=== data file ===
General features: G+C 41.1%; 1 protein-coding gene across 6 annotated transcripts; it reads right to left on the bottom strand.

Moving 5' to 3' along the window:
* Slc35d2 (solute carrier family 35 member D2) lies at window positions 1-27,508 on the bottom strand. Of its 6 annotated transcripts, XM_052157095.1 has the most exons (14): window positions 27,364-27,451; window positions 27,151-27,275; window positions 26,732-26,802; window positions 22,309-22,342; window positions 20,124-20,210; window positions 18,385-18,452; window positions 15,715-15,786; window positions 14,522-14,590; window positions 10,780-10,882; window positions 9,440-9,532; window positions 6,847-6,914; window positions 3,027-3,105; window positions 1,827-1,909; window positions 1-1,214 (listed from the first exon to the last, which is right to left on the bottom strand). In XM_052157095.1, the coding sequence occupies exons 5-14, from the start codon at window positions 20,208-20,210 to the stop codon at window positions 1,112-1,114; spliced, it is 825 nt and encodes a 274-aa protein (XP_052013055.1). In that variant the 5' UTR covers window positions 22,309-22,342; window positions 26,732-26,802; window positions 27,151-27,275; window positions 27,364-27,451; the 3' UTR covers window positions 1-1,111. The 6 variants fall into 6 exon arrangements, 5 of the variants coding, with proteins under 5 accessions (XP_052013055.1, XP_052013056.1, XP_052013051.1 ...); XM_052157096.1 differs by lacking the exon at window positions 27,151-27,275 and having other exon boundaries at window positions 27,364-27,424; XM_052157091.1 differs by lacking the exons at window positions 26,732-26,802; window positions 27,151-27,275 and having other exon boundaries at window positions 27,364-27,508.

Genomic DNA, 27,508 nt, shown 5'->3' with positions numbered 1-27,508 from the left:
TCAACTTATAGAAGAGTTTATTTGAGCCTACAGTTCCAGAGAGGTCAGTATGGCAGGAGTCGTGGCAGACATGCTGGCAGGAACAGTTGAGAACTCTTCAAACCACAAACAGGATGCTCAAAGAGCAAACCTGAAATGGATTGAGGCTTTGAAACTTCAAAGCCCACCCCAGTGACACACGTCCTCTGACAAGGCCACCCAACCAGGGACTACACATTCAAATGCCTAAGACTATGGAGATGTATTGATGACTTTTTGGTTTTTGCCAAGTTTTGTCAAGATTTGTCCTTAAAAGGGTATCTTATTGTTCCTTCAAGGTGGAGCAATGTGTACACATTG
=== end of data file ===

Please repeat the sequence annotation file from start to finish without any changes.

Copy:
General features: G+C 41.1%; 1 protein-coding gene across 6 annotated transcripts; it reads right to left on the bottom strand.

Moving 5' to 3' along the window:
* Slc35d2 (solute carrier family 35 member D2) lies at window positions 1-27,508 on the bottom strand. Of its 6 annotated transcripts, XM_052157095.1 has the most exons (14): window positions 27,364-27,451; window positions 27,151-27,275; window positions 26,732-26,802; window positions 22,309-22,342; window positions 20,124-20,210; window positions 18,385-18,452; window positions 15,715-15,786; window positions 14,522-14,590; window positions 10,780-10,882; window positions 9,440-9,532; window positions 6,847-6,914; window positions 3,027-3,105; window positions 1,827-1,909; window positions 1-1,214 (listed from the first exon to the last, which is right to left on the bottom strand). In XM_052157095.1, the coding sequence occupies exons 5-14, from the start codon at window positions 20,208-20,210 to the stop codon at window positions 1,112-1,114; spliced, it is 825 nt and encodes a 274-aa protein (XP_052013055.1). In that variant the 5' UTR covers window positions 22,309-22,342; window positions 26,732-26,802; window positions 27,151-27,275; window positions 27,364-27,451; the 3' UTR covers window positions 1-1,111. The 6 variants fall into 6 exon arrangements, 5 of the variants coding, with proteins under 5 accessions (XP_052013055.1, XP_052013056.1, XP_052013051.1 ...); XM_052157096.1 differs by lacking the exon at window positions 27,151-27,275 and having other exon boundaries at window positions 27,364-27,424; XM_052157091.1 differs by lacking the exons at window positions 26,732-26,802; window positions 27,151-27,275 and having other exon boundaries at window positions 27,364-27,508.

Genomic DNA, 27,508 nt, shown 5'->3' with positions numbered 1-27,508 from the left:
TCAACTTATAGAAGAGTTTATTTGAGCCTACAGTTCCAGAGAGGTCAGTATGGCAGGAGTCGTGGCAGACATGCTGGCAGGAACAGTTGAGAACTCTTCAAACCACAAACAGGATGCTCAAAGAGCAAACCTGAAATGGATTGAGGCTTTGAAACTTCAAAGCCCACCCCAGTGACACACGTCCTCTGACAAGGCCACCCAACCAGGGACTACACATTCAAATGCCTAAGACTATGGAGATGTATTGATGACTTTTTGGTTTTTGCCAAGTTTTGTCAAGATTTGTCCTTAAAAGGGTATCTTATTGTTCCTTCAAGGTGGAGCAATGTGTACACATTG